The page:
Marketing campaign stresses conservation
|General Water Conservation Tips|
- Check inside (running toilet, etc.) and outside or water leaks and fix them. No matter how small they will use large quantities of water.
- Avoid daytime lawn and landscape watering. Stick to the schedule and only water in the mornings and evenings.
- Avoid lawn over-watering. Adjust or replace timers, valves and controls if needed. Timers may need routine adjustiments to avoid run-off.
- Install more efficient sprinklers or drip irrigation systems.
- Water in the center of areas of grass to allow extra water to reach the edges and not the street or sidewalks.
- Plant low-water need plants in the yard.
- Check your yard sprinkler system to ensure proper coverage regularly.
- Cut laws higher and more frequently. Grass clippings or mulch will hold moisture in planters.
- Avoid over fertilizing your yard.
- Spor water individual dry areas by hand to avoid using the entire sprinkler system zone.
- Use nozzles that shut off on all hoses.
- Sweek driveways and sidewalks with a broom.
- Avoid using excessive water when washing cars, boats, campers, etc.
- Only use household appliances when full - washing machine, and dishwasher.
- Use aerators on all faucets. Install water saving toilets, shower heads and fixturess.
- Dispose of kitchen wastes in garbage, not disposal and sink. Dispose of bathroom litter in trash not toilet.
- Fill bathtubs only 1/3 or 1/2 full. Take shorter showers. Insulate hot water heater and pipes.
Price city has launched a marketing program to encourage residents to conserve water.
"We are in the third year of a substantial drought cycle in our area due to below average snowpack and low spring runoffs. This drought will affect everyone, large and small businesses as wells residents, in area one or more ways," explained Nick Tatton, community director for Price city.
Tatton launched an aggressive public relations campaign last week. The effort includes distributing brochures, working with local groups and organizations and talking with the media.
Earlier in the month, Price Mayor Joe Piccolo urged local residents to voluntarily limit outside water usage to two days per week and not to water between 10 a.m. and 6 p.m.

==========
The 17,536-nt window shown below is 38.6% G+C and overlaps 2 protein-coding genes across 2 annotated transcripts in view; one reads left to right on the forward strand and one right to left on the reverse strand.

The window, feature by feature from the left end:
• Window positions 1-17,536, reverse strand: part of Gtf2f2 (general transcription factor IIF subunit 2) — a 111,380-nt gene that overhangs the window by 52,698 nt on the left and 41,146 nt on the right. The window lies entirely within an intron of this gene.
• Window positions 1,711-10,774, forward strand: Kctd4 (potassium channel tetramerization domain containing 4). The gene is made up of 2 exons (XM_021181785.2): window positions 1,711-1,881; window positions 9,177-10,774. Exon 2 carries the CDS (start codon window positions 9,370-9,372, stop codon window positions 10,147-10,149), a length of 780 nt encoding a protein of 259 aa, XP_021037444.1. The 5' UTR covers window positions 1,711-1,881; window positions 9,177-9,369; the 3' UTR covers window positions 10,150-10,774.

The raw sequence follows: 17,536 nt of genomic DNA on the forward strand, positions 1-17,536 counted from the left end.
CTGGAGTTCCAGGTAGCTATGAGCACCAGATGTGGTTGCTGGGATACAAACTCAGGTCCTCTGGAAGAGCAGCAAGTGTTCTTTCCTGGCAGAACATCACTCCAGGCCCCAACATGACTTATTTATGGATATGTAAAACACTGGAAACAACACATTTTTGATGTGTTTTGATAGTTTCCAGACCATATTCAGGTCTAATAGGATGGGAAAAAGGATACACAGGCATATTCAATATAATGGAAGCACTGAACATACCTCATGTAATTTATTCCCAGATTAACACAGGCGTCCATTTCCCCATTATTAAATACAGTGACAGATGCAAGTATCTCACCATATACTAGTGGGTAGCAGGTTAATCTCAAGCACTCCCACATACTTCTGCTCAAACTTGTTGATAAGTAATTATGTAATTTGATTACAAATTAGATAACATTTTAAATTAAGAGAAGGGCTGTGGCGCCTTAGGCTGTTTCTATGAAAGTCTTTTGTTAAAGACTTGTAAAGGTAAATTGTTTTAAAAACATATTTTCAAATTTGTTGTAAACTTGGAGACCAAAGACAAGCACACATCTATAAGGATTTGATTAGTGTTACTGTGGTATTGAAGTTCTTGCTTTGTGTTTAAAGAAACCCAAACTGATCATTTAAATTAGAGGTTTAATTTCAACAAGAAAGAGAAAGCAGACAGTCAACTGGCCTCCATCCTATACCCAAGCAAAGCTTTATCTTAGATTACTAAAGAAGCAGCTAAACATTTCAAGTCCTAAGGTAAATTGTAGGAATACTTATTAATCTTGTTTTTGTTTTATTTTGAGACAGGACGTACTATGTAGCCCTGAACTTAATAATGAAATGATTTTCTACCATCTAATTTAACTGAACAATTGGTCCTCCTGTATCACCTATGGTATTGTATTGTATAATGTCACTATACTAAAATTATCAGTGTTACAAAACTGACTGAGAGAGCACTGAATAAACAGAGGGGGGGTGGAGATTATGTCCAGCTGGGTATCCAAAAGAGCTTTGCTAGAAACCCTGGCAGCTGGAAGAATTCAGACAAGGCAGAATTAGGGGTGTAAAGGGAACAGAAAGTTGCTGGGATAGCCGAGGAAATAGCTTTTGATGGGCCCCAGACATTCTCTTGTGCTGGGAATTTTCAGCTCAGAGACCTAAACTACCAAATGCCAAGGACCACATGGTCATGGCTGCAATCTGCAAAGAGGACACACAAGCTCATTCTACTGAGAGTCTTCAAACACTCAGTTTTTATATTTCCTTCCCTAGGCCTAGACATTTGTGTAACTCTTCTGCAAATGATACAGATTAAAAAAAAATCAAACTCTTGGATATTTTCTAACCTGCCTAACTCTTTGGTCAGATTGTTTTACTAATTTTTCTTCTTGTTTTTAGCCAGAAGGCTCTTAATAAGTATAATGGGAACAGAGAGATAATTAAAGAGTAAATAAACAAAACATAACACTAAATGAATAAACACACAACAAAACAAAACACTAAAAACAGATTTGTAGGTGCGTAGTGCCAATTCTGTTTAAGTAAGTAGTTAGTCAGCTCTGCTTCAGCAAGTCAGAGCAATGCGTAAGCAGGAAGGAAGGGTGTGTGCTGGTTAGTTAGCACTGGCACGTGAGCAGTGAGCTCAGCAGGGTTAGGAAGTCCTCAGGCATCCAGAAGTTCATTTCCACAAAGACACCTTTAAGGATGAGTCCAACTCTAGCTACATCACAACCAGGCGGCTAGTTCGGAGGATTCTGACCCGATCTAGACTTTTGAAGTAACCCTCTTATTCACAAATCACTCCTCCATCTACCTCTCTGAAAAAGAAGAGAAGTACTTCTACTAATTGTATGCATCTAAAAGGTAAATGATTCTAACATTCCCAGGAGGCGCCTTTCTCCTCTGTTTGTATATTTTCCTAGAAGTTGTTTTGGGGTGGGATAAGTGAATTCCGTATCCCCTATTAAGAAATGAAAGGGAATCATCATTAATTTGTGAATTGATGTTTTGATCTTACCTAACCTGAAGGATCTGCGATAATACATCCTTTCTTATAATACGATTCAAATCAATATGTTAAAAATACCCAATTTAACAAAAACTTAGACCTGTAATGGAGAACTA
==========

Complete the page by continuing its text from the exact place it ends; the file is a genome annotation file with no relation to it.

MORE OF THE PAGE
The effort, combined with understanding the rules of local water usage and practicing conservation measures, may help the area avoid potential restrictions, indicated Piccolo.
Price has a municipal ordinance governing all usage of culinary water, pointed out Tatton. The guideline places a set schedule to regulate water used for irrigation of landscape and other outside purposes. Restrictions are already in effect regarding outside watering on Sunday.
The restriction is necessary as the Price Canyon treatment plant plans production around the watering schedule and shuts down on Sunday for maintenance.
"This means that we all use water stored in the tanks for that day and it typically takes until the following Wednesday for production to catch up with usage," noted Tatton.
The city's schedule specifies that Price will water only on Mondays, Wednesdays and Fridays. Large water uses such as the school district, care centers, College of Eastern Utah, churches and affiliations, apartments and shopping centers can only water on Tuesdays, Thursdays and Saturdays.
Tatton prepared a list of general tips to assist residents in water conservation. The suggestions include checking inside and outside water leaks, avoiding daytime lawn watering, adjusting or replacing timers and installing more efficient sprinklers.
A complete list of the conservation recommendations may be accessed on the newspaper's web page at www.sunad.com.